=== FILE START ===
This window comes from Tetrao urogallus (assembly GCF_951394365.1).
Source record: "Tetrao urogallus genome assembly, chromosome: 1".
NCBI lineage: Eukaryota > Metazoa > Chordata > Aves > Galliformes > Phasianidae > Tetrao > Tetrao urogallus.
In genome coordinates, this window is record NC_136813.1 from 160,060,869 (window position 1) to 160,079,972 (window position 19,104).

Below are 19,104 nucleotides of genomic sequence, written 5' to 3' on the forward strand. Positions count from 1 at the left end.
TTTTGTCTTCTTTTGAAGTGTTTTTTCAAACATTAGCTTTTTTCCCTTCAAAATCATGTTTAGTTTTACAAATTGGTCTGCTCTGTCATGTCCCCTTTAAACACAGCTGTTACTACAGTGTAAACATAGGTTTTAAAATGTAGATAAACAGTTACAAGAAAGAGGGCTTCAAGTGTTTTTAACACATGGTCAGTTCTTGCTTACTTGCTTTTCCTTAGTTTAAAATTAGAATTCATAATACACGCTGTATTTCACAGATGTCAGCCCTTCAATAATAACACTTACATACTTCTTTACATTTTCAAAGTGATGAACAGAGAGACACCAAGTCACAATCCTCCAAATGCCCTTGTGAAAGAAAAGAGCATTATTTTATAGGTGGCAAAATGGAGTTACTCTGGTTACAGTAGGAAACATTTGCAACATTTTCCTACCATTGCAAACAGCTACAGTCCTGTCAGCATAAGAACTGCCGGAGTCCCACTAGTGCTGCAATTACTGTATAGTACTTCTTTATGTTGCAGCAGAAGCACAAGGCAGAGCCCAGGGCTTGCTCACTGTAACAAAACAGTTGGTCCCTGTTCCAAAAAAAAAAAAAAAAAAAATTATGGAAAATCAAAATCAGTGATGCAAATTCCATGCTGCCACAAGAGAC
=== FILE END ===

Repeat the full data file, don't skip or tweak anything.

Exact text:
This window comes from Tetrao urogallus (assembly GCF_951394365.1).
Source record: "Tetrao urogallus genome assembly, chromosome: 1".
NCBI lineage: Eukaryota > Metazoa > Chordata > Aves > Galliformes > Phasianidae > Tetrao > Tetrao urogallus.
In genome coordinates, this window is record NC_136813.1 from 160,060,869 (window position 1) to 160,079,972 (window position 19,104).

Below are 19,104 nucleotides of genomic sequence, written 5' to 3' on the forward strand. Positions count from 1 at the left end.
TTTTGTCTTCTTTTGAAGTGTTTTTTCAAACATTAGCTTTTTTCCCTTCAAAATCATGTTTAGTTTTACAAATTGGTCTGCTCTGTCATGTCCCCTTTAAACACAGCTGTTACTACAGTGTAAACATAGGTTTTAAAATGTAGATAAACAGTTACAAGAAAGAGGGCTTCAAGTGTTTTTAACACATGGTCAGTTCTTGCTTACTTGCTTTTCCTTAGTTTAAAATTAGAATTCATAATACACGCTGTATTTCACAGATGTCAGCCCTTCAATAATAACACTTACATACTTCTTTACATTTTCAAAGTGATGAACAGAGAGACACCAAGTCACAATCCTCCAAATGCCCTTGTGAAAGAAAAGAGCATTATTTTATAGGTGGCAAAATGGAGTTACTCTGGTTACAGTAGGAAACATTTGCAACATTTTCCTACCATTGCAAACAGCTACAGTCCTGTCAGCATAAGAACTGCCGGAGTCCCACTAGTGCTGCAATTACTGTATAGTACTTCTTTATGTTGCAGCAGAAGCACAAGGCAGAGCCCAGGGCTTGCTCACTGTAACAAAACAGTTGGTCCCTGTTCCAAAAAAAAAAAAAAAAAAAATTATGGAAAATCAAAATCAGTGATGCAAATTCCATGCTGCCACAAGAGAC